“Any time you make a change, it’s difficult, because you care about the people and love the people and understand it,” MacIntyre said. “I think (the key is) the way you handle it and the way you do it. We’re all in this business and understand that we have to keep moving forward and keep doing that. It’s always tough.”
When he was hired at Colorado, MacIntyre did what most coaches do in a new job and brought several assistants with him from his previous stop at San Jose State. In fact, seven of the nine assistants he hired for his original staff in 2013 had worked for him at San Jose State.
MacIntyre’s staff remained the same for his second year at CU, in 2014. Most of them worked together to rebuild the San Jose State program, but two years into their time together in Boulder, the Buffs were 6-18 and had managed just one Pac-12 win in 18 tries.
That offseason, MacIntyre began making changes, and after a disappointing 4-9 season last year, he made even more, revamping his entire offensive staff.
Going into his fourth year in Boulder, MacIntyre has just five of his nine original assistants, and only one coach on the staff — defensive line coach Jim Jeffcoat — has the same job title as in 2013. In addition to making changes to his nine-man coaching staff, MacIntyre fired strength and conditioning coach Dave Forman (who came to CU from San Jose State) in the offseason and replaced him with Drew Wilson.
Making changes and recognizing when things aren’t working can be vital to the growth of a program.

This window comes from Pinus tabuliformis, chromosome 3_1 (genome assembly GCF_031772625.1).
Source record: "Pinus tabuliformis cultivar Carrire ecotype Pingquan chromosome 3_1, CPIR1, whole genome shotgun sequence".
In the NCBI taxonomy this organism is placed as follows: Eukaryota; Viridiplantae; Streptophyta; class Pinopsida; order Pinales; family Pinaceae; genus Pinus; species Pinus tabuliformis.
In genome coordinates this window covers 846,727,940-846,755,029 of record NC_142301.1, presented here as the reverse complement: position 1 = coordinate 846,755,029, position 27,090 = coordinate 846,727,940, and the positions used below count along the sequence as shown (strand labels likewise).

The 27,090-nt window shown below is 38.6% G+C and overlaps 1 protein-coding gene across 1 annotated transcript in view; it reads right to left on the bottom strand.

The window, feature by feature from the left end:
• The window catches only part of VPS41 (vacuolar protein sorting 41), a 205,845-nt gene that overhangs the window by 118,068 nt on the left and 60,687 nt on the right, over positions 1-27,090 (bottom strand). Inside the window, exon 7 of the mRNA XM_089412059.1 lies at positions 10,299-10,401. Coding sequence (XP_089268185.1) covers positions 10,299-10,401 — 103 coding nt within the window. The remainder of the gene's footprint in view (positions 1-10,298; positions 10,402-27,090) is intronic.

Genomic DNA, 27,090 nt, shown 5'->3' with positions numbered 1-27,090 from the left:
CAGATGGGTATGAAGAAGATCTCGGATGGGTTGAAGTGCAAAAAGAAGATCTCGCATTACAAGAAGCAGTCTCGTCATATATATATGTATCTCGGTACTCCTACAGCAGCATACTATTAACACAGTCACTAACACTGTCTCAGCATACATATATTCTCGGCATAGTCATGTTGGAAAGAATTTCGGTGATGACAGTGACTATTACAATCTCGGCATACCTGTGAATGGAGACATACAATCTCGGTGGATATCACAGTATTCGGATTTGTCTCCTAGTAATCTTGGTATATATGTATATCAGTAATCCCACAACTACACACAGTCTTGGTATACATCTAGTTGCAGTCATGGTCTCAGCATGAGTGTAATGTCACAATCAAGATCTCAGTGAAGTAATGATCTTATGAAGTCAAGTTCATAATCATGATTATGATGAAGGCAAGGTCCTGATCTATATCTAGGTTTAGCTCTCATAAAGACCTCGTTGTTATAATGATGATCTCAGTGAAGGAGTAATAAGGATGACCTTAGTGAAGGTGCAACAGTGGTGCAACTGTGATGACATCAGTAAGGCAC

“I haven’t been a guy that has fired coordinators or fired a lot of people,” Arizona State head coach Todd Graham said. “I hired them, so you have to develop them. On the same hand, you have to do what’s best for the team. Sometimes you can make a mistake (with a hire), and if you do, you’ve got to correct it, quickly.
“You can have one guy out of nine on your staff that’s the wrong fit and it causes a lot of problems.”
Two years into his tenure at CU, MacIntyre recognized the need to fix the defense quickly. Defensive coordinator Kent Baer was let go, and Jim Leavitt was hired. Last season, the offense sputtered, and the Buffs hired Darrin Chiaverini in December to work with Brian Lindgen as co-coordinators.
“I think it’s extremely important that you have to do that and work with (changes),” MacIntyre said. “Those are tough decisions for the betterment of the program and the betterment of the overall direction you’re trying to go.”
With year No. 4 set to begin, MacIntyre believes the staff is headed in the right direction, not only in terms of the quality of the coaches, but in how they get along as a group.
“I’ve been very pleased with how the staff has worked together, been extremely pleased with their work ethic,” he said. “We all get along well and they care about young people. They all want to be at Colorado and they’re excited about being there. All of that to me, is definitely in an A-plus area.”
Now, it’s time for them to perform during the season, but MacIntyre believes this is a better staff than he’s had.
“I think we’ve got more energy, No. 1,” he said. “Better expertise in some areas, No. 2; and I think on the recruiting side of it, we have some people that are more well-rounded recruiters and do a good job in that area.”
Brian Howell: twitter.com/BrianHowell33